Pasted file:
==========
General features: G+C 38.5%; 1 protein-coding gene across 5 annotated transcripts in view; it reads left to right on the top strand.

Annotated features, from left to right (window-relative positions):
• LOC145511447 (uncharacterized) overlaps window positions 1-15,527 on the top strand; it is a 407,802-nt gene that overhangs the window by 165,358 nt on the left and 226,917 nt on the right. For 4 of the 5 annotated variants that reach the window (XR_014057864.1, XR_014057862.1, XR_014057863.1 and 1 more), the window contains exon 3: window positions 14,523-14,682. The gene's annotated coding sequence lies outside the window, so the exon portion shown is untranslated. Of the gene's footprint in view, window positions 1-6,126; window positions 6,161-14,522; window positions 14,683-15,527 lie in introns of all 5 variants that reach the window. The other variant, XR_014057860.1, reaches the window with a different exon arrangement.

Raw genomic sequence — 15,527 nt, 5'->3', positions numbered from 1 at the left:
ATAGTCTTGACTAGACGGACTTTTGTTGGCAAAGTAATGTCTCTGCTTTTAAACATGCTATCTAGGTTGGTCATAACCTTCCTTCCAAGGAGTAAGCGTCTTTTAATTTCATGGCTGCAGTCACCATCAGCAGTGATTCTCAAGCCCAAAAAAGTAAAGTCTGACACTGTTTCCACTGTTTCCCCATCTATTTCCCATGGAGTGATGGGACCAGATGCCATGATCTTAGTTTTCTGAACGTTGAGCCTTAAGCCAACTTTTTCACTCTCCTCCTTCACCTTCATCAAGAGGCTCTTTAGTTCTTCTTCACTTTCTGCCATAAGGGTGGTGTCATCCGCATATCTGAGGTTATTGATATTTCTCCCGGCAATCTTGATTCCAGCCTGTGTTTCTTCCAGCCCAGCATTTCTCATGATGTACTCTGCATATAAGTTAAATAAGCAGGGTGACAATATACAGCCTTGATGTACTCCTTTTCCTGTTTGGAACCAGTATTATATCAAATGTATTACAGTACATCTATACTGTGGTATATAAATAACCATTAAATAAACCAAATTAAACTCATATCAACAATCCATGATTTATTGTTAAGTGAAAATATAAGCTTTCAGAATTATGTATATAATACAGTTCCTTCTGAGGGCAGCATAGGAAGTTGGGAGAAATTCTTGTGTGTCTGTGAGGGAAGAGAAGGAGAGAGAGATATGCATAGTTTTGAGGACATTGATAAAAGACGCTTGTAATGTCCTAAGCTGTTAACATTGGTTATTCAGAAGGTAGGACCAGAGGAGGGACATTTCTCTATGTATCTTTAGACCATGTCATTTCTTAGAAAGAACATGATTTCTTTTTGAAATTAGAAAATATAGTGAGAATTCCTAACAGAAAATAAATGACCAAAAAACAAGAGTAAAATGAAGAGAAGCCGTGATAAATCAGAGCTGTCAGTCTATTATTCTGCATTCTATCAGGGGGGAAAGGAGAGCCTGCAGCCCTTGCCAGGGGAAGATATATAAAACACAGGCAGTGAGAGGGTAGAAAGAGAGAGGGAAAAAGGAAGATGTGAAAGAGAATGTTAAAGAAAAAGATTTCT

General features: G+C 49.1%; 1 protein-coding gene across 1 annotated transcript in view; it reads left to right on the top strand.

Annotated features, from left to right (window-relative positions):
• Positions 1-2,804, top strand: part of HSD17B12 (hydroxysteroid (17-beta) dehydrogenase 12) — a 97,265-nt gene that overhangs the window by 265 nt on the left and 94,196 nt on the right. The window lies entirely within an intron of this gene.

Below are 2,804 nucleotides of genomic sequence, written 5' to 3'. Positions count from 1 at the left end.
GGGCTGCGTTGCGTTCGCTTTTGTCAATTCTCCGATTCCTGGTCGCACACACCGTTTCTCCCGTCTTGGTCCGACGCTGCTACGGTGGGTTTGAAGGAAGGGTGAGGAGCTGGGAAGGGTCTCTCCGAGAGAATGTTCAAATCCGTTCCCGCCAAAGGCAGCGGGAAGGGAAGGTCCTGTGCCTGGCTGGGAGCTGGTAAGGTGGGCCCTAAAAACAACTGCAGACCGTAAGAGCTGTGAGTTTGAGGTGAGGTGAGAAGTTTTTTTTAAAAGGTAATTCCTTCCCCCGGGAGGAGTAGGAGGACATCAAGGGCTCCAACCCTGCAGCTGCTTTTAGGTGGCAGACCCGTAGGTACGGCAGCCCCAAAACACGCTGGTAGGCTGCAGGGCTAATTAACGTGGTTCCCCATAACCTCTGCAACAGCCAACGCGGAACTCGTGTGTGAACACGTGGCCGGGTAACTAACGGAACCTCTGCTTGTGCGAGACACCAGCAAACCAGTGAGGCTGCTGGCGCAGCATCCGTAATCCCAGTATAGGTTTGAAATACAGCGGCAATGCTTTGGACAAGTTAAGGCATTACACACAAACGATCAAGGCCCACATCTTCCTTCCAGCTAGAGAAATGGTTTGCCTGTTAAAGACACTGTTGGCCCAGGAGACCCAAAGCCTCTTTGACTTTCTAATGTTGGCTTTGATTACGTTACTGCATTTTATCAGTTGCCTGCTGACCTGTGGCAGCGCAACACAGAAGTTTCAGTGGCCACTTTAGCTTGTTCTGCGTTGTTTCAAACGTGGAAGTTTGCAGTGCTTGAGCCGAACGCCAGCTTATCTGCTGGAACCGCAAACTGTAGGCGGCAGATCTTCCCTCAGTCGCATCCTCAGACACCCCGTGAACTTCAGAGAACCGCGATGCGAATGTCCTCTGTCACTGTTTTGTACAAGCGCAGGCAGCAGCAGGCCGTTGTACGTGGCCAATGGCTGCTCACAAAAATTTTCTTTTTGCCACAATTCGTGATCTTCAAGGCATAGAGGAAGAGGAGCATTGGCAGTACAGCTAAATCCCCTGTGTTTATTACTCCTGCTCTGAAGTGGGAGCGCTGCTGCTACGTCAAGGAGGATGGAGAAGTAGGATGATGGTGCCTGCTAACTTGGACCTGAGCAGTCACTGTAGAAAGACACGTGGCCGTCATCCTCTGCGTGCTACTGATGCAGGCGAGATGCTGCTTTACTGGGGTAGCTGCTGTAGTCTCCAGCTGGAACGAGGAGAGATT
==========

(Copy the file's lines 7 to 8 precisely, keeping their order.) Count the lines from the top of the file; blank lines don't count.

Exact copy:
Annotated features, from left to right (window-relative positions):
• Positions 1-2,804, top strand: part of HSD17B12 (hydroxysteroid (17-beta) dehydrogenase 12) — a 97,265-nt gene that overhangs the window by 265 nt on the left and 94,196 nt on the right. The window lies entirely within an intron of this gene.